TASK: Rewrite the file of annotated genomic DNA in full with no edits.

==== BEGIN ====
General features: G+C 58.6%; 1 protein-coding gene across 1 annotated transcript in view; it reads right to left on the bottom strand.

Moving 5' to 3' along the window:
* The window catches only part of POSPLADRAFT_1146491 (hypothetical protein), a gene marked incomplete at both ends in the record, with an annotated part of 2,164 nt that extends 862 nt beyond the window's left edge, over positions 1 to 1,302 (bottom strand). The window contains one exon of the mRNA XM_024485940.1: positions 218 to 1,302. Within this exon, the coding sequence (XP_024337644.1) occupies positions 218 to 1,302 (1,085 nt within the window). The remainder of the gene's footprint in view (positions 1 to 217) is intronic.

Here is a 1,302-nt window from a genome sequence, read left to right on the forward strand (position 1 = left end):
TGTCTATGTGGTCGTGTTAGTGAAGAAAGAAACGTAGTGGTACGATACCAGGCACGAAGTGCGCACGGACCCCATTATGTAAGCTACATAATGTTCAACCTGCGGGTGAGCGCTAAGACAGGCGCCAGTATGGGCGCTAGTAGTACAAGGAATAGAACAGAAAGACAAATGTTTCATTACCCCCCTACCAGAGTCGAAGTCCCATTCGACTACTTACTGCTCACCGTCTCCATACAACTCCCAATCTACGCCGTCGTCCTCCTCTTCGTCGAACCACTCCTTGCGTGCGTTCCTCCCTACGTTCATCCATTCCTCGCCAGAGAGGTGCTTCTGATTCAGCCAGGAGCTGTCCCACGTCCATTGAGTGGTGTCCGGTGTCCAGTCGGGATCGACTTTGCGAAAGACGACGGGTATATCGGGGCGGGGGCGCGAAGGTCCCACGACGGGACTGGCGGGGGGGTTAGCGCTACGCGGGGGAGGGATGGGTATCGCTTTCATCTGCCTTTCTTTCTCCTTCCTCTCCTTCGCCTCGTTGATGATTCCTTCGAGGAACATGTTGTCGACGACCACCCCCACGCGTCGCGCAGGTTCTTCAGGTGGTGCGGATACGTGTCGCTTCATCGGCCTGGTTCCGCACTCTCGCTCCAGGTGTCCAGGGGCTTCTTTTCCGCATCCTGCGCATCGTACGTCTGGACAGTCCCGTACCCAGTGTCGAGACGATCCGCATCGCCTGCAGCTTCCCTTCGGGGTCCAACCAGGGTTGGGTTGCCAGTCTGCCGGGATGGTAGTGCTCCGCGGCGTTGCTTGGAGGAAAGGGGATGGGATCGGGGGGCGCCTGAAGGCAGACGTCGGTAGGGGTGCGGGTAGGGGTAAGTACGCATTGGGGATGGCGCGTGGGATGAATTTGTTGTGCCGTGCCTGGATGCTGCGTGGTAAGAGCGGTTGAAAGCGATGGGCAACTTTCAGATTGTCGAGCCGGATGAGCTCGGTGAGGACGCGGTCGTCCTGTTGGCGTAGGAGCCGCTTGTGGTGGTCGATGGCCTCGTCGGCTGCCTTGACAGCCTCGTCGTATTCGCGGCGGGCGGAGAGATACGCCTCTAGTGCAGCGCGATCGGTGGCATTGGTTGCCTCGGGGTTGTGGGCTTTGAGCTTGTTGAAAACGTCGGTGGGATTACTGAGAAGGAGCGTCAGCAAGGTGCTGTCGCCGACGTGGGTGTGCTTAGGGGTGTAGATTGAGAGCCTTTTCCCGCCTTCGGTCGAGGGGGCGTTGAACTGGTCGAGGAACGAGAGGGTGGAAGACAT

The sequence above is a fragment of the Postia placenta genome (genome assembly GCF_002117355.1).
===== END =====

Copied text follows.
General features: G+C 58.6%; 1 protein-coding gene across 1 annotated transcript in view; it reads right to left on the bottom strand.

Moving 5' to 3' along the window:
* The window catches only part of POSPLADRAFT_1146491 (hypothetical protein), a gene marked incomplete at both ends in the record, with an annotated part of 2,164 nt that extends 862 nt beyond the window's left edge, over positions 1 to 1,302 (bottom strand). The window contains one exon of the mRNA XM_024485940.1: positions 218 to 1,302. Within this exon, the coding sequence (XP_024337644.1) occupies positions 218 to 1,302 (1,085 nt within the window). The remainder of the gene's footprint in view (positions 1 to 217) is intronic.

Here is a 1,302-nt window from a genome sequence, read left to right on the forward strand (position 1 = left end):
TGTCTATGTGGTCGTGTTAGTGAAGAAAGAAACGTAGTGGTACGATACCAGGCACGAAGTGCGCACGGACCCCATTATGTAAGCTACATAATGTTCAACCTGCGGGTGAGCGCTAAGACAGGCGCCAGTATGGGCGCTAGTAGTACAAGGAATAGAACAGAAAGACAAATGTTTCATTACCCCCCTACCAGAGTCGAAGTCCCATTCGACTACTTACTGCTCACCGTCTCCATACAACTCCCAATCTACGCCGTCGTCCTCCTCTTCGTCGAACCACTCCTTGCGTGCGTTCCTCCCTACGTTCATCCATTCCTCGCCAGAGAGGTGCTTCTGATTCAGCCAGGAGCTGTCCCACGTCCATTGAGTGGTGTCCGGTGTCCAGTCGGGATCGACTTTGCGAAAGACGACGGGTATATCGGGGCGGGGGCGCGAAGGTCCCACGACGGGACTGGCGGGGGGGTTAGCGCTACGCGGGGGAGGGATGGGTATCGCTTTCATCTGCCTTTCTTTCTCCTTCCTCTCCTTCGCCTCGTTGATGATTCCTTCGAGGAACATGTTGTCGACGACCACCCCCACGCGTCGCGCAGGTTCTTCAGGTGGTGCGGATACGTGTCGCTTCATCGGCCTGGTTCCGCACTCTCGCTCCAGGTGTCCAGGGGCTTCTTTTCCGCATCCTGCGCATCGTACGTCTGGACAGTCCCGTACCCAGTGTCGAGACGATCCGCATCGCCTGCAGCTTCCCTTCGGGGTCCAACCAGGGTTGGGTTGCCAGTCTGCCGGGATGGTAGTGCTCCGCGGCGTTGCTTGGAGGAAAGGGGATGGGATCGGGGGGCGCCTGAAGGCAGACGTCGGTAGGGGTGCGGGTAGGGGTAAGTACGCATTGGGGATGGCGCGTGGGATGAATTTGTTGTGCCGTGCCTGGATGCTGCGTGGTAAGAGCGGTTGAAAGCGATGGGCAACTTTCAGATTGTCGAGCCGGATGAGCTCGGTGAGGACGCGGTCGTCCTGTTGGCGTAGGAGCCGCTTGTGGTGGTCGATGGCCTCGTCGGCTGCCTTGACAGCCTCGTCGTATTCGCGGCGGGCGGAGAGATACGCCTCTAGTGCAGCGCGATCGGTGGCATTGGTTGCCTCGGGGTTGTGGGCTTTGAGCTTGTTGAAAACGTCGGTGGGATTACTGAGAAGGAGCGTCAGCAAGGTGCTGTCGCCGACGTGGGTGTGCTTAGGGGTGTAGATTGAGAGCCTTTTCCCGCCTTCGGTCGAGGGGGCGTTGAACTGGTCGAGGAACGAGAGGGTGGAAGACAT

The sequence above is a fragment of the Postia placenta genome (genome assembly GCF_002117355.1).